By Jennifer Polello
Last year may have marked the beginning of social determinants of health (SDoH) finally receiving the attention they deserve for their considerable influence on health outcomes.
Both payers and providers made strides in initiatives incorporating SDoH information into care and treatment plans, recognizing the major role that factors like housing, transportation and food security play in patients' long-term health. In 2020, progress should continue along similar lines, with more investment in projects to help meet the socioeconomic and environmental needs of patients and community members.
Given the impact of SDoH, many healthcare organizations (HCOs) have prioritized establishing partnerships with community organizations to address these issues. However, SDoH can vary considerably between communities. Understanding local resource needs requires capturing and analyzing SDoH data, which can be a challenge for many HCOs.
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As a not-for-profit, provider-owned health plan, Community Health Plan of Washington (CHPW) had experienced frustrations around the limited availability of accurate SDoH data which is critical to understanding and improving health outcomes. The CHPW network includes 20 community health centers (CHCs) that operate more than 130 clinics across the state, about 2,500 primary care providers, 14,000 specialists, and upwards of 100 hospitals. In an effort to better understand its members’ SDoH, address the homelessness crisis prevalent in its community and improve overall health outcomes, CHPW’s leadership launched an initiative to systematically address SDoH challenges across its network.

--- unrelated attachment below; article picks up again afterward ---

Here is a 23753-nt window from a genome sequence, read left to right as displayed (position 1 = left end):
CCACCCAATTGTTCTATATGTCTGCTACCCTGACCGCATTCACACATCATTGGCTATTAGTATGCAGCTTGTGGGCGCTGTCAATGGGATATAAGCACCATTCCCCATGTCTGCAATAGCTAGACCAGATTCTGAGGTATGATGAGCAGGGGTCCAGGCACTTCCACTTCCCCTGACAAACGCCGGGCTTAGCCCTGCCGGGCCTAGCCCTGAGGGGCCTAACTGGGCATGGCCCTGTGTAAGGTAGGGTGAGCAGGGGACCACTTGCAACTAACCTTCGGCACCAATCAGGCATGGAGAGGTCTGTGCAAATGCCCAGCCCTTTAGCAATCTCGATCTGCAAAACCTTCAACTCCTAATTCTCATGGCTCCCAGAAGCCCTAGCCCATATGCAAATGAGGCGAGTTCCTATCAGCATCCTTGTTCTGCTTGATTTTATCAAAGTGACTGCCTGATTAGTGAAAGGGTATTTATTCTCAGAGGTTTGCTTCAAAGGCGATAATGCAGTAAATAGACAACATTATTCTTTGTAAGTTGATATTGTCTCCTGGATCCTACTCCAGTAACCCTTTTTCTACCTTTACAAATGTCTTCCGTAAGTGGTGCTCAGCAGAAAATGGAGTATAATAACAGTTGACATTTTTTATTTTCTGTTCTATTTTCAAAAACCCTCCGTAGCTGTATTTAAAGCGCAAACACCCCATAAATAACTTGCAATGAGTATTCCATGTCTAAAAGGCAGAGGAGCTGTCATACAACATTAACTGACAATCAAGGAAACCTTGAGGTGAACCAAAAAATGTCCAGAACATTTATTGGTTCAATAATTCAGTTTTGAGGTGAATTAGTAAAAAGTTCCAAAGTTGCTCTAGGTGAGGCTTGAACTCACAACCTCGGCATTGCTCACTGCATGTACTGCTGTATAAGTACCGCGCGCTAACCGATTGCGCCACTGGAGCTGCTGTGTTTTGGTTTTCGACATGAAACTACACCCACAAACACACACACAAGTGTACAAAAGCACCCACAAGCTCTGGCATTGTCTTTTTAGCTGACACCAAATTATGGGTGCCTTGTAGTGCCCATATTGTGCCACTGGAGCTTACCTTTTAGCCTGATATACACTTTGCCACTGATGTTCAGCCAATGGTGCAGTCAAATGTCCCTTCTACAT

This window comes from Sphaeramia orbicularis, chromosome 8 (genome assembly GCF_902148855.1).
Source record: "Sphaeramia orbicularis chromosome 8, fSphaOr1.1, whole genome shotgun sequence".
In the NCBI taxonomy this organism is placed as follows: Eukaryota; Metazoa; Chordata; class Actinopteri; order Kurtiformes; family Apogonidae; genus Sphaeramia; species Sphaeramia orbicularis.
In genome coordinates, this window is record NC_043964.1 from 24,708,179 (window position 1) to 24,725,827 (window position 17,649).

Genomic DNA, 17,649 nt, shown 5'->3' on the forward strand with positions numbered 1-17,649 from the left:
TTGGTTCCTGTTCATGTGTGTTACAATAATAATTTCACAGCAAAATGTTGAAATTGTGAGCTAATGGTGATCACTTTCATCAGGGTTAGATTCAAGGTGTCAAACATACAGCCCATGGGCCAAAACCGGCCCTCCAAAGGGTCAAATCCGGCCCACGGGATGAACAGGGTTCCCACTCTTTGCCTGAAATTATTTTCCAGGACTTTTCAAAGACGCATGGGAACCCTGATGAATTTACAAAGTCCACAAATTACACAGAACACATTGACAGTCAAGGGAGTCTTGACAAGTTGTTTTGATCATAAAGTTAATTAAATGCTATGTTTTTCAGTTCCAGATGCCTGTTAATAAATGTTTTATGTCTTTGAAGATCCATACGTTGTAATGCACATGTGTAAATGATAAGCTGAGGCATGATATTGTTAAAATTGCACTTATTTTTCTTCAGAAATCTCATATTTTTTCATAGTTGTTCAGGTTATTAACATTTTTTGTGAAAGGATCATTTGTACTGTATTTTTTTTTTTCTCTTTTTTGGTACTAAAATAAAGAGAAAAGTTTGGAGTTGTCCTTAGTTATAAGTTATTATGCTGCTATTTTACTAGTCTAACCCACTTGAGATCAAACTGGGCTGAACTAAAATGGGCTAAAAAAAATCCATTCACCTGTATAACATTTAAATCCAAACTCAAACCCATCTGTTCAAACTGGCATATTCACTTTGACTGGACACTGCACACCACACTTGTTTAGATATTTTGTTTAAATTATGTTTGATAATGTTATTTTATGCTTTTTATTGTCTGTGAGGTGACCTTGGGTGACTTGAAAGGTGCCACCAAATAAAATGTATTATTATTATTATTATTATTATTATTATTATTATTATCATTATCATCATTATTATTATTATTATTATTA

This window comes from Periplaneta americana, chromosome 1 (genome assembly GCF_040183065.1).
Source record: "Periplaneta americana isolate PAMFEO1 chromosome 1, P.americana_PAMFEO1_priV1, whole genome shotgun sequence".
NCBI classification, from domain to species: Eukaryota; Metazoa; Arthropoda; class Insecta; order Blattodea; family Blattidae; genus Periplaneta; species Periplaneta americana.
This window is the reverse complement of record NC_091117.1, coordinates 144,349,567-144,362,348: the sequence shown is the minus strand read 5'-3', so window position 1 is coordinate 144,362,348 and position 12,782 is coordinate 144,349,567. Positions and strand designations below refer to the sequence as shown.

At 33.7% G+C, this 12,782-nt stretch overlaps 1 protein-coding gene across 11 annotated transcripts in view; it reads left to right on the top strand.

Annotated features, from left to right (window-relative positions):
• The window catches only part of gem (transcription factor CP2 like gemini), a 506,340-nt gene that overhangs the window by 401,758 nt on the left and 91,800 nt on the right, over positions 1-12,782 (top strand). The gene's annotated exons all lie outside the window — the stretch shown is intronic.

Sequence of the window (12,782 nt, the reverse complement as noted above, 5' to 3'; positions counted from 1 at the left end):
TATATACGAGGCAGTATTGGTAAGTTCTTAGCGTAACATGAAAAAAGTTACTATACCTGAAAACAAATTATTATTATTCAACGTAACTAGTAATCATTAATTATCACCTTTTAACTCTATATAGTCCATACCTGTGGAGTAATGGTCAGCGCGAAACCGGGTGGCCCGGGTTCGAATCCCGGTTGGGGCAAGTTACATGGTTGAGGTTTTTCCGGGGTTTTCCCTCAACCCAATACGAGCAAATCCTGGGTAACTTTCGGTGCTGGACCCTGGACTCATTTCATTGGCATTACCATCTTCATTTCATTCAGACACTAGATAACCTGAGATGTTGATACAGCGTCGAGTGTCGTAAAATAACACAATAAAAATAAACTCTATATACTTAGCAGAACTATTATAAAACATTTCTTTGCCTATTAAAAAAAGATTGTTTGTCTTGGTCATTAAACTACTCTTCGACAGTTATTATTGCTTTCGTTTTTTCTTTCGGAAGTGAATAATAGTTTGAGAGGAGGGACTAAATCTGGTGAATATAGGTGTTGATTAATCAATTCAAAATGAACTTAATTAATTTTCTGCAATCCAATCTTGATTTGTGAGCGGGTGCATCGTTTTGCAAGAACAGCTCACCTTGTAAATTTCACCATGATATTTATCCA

Better documentation of SDoH by using Z-codes (IDC-10-CM codes)
To effectively understand these challenges, CHPW wanted to leverage a shared analytics platform to assess SDoH issues and track the efficacy of resource allocation and interventions. This meant that we needed to ensure our provider network consistently captured structured SDoH information by logging the information on either a claim or in the electronic health record (EHR), where it would be accessible to our analytics platform.
Essential to this effort were IDC-10-CM Code Categories (often called “Z-codes”) that can be used to capture SDoH. Categories range from education (Z55) to neighborhood and the built environment (Z57) to social and community context (Z60, Z62, Z63, Z65). Because these codes are part of the broader IDC-10 system and could be easily entered on claims, we felt that they were the best way for our network to document SDoH data.